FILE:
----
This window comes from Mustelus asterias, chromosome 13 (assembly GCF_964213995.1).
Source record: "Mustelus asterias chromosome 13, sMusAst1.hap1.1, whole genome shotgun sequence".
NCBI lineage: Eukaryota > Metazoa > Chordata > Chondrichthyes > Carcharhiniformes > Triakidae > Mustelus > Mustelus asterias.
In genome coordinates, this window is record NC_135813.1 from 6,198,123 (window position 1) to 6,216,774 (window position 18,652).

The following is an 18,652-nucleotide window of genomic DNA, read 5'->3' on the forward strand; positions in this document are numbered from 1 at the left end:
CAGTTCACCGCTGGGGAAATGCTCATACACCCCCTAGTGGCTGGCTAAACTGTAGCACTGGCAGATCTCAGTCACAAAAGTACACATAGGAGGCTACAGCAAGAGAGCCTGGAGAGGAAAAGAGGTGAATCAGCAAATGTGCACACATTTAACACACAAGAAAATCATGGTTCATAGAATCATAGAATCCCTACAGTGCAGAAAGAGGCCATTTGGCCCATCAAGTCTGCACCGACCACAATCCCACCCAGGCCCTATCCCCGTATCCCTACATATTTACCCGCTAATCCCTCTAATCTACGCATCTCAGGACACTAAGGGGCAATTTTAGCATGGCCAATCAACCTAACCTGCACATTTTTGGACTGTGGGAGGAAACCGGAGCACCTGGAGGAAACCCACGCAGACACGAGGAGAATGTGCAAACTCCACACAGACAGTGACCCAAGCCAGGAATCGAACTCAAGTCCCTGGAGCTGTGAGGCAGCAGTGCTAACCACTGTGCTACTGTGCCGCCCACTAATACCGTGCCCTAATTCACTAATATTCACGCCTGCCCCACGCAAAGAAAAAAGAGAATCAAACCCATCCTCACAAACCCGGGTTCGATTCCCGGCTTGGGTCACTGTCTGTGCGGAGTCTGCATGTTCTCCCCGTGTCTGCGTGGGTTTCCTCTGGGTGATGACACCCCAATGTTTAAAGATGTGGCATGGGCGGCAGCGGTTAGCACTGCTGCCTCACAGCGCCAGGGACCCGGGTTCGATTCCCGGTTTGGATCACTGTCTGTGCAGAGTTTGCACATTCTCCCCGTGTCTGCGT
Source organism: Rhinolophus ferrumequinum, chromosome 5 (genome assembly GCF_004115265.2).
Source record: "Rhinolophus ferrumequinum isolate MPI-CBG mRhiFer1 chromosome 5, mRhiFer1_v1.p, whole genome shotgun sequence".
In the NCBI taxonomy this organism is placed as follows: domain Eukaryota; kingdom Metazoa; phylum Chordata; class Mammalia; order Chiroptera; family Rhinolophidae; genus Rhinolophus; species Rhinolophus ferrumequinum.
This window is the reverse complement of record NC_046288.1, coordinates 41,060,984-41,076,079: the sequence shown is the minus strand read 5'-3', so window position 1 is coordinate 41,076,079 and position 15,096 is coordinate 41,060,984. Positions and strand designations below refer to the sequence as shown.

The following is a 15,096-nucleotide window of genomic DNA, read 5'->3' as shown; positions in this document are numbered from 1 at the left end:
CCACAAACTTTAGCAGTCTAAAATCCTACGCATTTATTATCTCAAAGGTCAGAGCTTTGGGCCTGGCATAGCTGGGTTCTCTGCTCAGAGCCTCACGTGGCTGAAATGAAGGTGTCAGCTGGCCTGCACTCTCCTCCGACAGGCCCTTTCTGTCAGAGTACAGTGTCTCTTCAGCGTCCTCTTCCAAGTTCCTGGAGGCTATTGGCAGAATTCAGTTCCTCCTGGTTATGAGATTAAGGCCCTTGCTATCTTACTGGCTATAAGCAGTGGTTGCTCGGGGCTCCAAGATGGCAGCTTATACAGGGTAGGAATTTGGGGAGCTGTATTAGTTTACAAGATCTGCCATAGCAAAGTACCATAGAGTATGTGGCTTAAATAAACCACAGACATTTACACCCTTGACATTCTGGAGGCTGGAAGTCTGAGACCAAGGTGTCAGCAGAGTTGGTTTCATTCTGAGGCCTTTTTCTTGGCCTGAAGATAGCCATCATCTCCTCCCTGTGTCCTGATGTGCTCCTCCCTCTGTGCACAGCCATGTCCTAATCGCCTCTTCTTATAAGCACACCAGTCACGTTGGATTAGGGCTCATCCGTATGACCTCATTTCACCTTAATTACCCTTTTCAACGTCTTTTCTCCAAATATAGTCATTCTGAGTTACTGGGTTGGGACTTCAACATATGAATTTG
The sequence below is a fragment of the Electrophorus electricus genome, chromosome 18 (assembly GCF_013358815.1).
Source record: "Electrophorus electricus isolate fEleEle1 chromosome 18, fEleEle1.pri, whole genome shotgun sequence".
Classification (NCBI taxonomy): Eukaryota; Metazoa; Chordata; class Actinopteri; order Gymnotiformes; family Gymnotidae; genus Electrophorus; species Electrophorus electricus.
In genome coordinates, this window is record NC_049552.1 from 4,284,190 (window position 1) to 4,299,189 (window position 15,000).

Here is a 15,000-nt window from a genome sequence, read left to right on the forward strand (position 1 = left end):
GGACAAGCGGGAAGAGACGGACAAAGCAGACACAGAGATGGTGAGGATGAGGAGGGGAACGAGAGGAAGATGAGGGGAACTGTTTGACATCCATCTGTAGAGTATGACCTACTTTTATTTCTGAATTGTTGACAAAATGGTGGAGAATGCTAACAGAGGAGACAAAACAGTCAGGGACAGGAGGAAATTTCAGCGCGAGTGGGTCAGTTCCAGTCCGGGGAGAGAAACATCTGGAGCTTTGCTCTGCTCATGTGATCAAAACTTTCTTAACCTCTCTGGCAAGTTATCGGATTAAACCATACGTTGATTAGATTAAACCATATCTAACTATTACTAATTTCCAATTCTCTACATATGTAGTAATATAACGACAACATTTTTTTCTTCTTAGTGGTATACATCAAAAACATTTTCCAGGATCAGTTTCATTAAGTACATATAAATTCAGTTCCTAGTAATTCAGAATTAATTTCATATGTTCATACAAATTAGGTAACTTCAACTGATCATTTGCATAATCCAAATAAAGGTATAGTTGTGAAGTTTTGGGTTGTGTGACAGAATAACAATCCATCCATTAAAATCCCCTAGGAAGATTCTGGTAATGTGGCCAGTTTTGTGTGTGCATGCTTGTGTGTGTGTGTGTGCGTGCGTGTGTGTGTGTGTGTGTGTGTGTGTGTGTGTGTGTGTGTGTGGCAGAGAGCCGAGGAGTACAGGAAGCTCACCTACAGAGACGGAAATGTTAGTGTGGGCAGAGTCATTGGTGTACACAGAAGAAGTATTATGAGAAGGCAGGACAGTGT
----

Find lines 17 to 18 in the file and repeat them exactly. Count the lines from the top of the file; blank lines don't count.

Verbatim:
Here is a 15,000-nt window from a genome sequence, read left to right on the forward strand (position 1 = left end):
GGACAAGCGGGAAGAGACGGACAAAGCAGACACAGAGATGGTGAGGATGAGGAGGGGAACGAGAGGAAGATGAGGGGAACTGTTTGACATCCATCTGTAGAGTATGACCTACTTTTATTTCTGAATTGTTGACAAAATGGTGGAGAATGCTAACAGAGGAGACAAAACAGTCAGGGACAGGAGGAAATTTCAGCGCGAGTGGGTCAGTTCCAGTCCGGGGAGAGAAACATCTGGAGCTTTGCTCTGCTCATGTGATCAAAACTTTCTTAACCTCTCTGGCAAGTTATCGGATTAAACCATACGTTGATTAGATTAAACCATATCTAACTATTACTAATTTCCAATTCTCTACATATGTAGTAATATAACGACAACATTTTTTTCTTCTTAGTGGTATACATCAAAAACATTTTCCAGGATCAGTTTCATTAAGTACATATAAATTCAGTTCCTAGTAATTCAGAATTAATTTCATATGTTCATACAAATTAGGTAACTTCAACTGATCATTTGCATAATCCAAATAAAGGTATAGTTGTGAAGTTTTGGGTTGTGTGACAGAATAACAATCCATCCATTAAAATCCCCTAGGAAGATTCTGGTAATGTGGCCAGTTTTGTGTGTGCATGCTTGTGTGTGTGTGTGTGCGTGCGTGTGTGTGTGTGTGTGTGTGTGTGTGTGTGTGTGTGTGTGTGGCAGAGAGCCGAGGAGTACAGGAAGCTCACCTACAGAGACGGAAATGTTAGTGTGGGCAGAGTCATTGGTGTACACAGAAGAAGTATTATGAGAAGGCAGGACAGTGT